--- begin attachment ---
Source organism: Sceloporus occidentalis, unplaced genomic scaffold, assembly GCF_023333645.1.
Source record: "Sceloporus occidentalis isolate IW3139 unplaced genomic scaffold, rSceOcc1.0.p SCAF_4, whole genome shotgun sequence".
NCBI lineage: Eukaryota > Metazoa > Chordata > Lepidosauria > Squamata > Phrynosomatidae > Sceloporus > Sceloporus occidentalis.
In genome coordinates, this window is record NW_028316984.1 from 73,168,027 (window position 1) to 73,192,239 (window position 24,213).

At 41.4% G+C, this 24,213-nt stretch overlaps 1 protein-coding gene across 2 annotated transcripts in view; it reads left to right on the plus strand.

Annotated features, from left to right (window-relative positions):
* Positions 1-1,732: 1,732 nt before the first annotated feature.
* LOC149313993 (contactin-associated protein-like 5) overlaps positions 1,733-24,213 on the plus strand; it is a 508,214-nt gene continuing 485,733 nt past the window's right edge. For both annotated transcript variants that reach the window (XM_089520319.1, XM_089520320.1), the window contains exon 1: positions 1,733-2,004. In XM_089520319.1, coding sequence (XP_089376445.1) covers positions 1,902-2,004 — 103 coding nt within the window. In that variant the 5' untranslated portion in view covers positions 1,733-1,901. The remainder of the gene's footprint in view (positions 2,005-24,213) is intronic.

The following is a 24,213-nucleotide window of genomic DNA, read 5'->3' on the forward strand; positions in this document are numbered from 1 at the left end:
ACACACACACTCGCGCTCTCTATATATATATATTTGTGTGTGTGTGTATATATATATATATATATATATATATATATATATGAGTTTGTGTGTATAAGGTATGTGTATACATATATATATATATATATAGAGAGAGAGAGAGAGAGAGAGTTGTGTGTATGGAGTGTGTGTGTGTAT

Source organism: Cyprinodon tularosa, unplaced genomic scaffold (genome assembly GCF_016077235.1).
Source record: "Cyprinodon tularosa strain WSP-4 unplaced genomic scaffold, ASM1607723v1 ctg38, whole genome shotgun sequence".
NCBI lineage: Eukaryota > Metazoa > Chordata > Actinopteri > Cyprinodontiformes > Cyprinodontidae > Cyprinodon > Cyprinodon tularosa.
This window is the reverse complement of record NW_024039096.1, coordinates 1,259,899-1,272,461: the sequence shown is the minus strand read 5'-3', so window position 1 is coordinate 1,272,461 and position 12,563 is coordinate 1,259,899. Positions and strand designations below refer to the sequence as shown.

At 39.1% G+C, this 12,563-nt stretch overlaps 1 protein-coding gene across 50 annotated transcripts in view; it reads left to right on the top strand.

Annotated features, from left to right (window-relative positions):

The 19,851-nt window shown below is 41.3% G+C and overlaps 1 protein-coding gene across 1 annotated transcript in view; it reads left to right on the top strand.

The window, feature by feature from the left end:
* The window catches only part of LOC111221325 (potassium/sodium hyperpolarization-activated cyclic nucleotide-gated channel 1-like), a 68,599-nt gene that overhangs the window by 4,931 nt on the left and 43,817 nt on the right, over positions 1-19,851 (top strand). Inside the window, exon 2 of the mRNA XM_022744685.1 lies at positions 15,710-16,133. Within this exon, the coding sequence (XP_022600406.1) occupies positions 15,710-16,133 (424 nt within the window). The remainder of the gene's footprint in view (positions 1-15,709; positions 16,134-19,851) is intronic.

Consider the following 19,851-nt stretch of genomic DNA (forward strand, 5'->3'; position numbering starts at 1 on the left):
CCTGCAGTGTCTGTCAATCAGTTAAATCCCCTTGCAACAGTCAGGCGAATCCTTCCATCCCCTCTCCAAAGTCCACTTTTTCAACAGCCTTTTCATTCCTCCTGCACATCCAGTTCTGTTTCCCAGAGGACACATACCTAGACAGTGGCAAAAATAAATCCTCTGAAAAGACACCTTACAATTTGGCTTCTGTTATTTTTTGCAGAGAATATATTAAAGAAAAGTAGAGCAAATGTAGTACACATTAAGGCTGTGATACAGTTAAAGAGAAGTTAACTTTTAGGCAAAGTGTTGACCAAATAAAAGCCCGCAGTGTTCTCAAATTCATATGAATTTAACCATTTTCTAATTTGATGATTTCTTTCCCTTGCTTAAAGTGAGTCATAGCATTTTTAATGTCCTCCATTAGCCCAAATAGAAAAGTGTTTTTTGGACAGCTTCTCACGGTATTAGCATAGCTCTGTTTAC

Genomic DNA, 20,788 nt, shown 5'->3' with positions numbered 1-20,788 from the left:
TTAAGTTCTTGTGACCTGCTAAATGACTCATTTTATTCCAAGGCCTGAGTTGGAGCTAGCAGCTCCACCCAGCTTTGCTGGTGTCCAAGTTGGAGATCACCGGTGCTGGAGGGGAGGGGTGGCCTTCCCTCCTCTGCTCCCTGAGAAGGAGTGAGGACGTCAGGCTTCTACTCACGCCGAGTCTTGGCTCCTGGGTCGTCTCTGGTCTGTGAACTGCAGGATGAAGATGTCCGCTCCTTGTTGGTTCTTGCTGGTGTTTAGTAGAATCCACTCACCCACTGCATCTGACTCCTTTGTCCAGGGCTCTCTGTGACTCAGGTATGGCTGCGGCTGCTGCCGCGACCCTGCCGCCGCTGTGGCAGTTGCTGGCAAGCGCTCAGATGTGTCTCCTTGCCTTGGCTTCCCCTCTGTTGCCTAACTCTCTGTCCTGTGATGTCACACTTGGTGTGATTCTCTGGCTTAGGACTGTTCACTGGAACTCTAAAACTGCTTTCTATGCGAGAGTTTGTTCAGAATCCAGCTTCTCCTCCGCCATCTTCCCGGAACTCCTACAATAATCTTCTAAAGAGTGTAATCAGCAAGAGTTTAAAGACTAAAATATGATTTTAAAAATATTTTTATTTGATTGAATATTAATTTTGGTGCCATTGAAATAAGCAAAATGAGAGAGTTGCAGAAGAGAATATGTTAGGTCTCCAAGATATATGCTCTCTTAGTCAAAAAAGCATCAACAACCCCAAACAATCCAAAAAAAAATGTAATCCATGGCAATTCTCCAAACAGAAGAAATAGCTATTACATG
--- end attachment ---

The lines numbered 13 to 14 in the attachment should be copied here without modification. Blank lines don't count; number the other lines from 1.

NCBI lineage: Eukaryota > Metazoa > Chordata > Actinopteri > Cyprinodontiformes > Cyprinodontidae > Cyprinodon > Cyprinodon tularosa.
This window is the reverse complement of record NW_024039096.1, coordinates 1,259,899-1,272,461: the sequence shown is the minus strand read 5'-3', so window position 1 is coordinate 1,272,461 and position 12,563 is coordinate 1,259,899. Positions and strand designations below refer to the sequence as shown.